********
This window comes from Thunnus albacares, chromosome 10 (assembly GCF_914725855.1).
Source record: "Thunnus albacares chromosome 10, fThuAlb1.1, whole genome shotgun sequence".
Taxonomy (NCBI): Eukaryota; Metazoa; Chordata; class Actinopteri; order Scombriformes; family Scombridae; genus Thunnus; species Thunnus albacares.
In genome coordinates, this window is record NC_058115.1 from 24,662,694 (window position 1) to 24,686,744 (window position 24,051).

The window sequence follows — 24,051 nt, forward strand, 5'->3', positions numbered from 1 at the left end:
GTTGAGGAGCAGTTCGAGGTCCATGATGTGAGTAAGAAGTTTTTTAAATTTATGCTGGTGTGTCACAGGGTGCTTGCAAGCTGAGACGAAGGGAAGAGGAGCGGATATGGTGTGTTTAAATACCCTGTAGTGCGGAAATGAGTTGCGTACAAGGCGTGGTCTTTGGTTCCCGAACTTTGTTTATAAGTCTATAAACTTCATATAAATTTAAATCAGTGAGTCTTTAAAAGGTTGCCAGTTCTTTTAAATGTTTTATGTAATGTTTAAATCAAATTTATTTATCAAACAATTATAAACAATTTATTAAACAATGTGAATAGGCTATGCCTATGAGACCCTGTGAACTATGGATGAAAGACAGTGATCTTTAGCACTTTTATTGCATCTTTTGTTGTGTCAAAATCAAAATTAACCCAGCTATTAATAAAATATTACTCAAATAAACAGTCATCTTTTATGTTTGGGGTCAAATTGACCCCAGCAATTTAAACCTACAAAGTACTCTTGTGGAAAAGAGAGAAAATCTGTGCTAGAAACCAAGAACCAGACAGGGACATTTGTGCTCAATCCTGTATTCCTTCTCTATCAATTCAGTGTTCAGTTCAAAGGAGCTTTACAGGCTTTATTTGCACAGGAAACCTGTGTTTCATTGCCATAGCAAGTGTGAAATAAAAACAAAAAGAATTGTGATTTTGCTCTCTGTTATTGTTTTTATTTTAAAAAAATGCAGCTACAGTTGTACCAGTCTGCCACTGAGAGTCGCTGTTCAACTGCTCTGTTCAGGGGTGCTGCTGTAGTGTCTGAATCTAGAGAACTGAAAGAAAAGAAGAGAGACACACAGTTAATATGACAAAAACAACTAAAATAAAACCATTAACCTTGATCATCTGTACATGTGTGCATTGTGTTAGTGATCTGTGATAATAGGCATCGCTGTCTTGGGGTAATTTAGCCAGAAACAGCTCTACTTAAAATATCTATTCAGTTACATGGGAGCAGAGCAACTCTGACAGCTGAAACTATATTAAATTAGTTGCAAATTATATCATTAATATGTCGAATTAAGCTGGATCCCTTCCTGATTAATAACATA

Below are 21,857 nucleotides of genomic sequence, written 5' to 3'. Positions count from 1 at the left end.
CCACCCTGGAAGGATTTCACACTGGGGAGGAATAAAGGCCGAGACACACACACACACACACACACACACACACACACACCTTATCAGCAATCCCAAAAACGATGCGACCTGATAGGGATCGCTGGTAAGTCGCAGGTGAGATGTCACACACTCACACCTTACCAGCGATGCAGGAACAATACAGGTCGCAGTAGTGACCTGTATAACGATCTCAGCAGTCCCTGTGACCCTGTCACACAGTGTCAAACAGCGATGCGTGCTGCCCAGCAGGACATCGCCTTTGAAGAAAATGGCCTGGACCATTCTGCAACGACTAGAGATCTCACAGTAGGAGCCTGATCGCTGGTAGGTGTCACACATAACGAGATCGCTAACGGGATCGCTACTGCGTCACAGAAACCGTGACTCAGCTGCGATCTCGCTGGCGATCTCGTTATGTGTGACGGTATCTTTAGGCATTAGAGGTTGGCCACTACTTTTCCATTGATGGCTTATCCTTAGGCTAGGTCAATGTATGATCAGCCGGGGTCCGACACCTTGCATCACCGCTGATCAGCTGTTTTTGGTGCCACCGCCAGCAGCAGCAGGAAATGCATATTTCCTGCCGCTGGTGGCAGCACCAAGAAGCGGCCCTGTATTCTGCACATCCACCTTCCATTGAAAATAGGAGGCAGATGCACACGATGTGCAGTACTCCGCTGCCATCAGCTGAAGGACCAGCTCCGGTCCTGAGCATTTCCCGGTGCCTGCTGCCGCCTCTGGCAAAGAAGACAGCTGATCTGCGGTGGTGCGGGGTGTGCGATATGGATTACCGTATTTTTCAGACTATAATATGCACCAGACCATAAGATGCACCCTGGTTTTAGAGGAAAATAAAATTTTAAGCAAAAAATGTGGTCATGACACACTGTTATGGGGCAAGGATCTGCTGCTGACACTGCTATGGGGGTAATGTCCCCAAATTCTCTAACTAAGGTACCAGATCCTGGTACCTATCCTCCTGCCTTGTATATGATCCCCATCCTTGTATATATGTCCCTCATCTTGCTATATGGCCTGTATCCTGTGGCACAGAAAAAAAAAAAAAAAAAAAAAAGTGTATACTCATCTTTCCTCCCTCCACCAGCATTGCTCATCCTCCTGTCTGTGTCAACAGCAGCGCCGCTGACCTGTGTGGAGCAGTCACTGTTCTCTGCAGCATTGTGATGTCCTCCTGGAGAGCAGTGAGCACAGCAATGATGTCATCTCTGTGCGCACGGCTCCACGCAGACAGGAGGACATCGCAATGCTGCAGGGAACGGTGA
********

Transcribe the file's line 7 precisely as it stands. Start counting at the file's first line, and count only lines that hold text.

Below are 21,857 nucleotides of genomic sequence, written 5' to 3'. Positions count from 1 at the left end.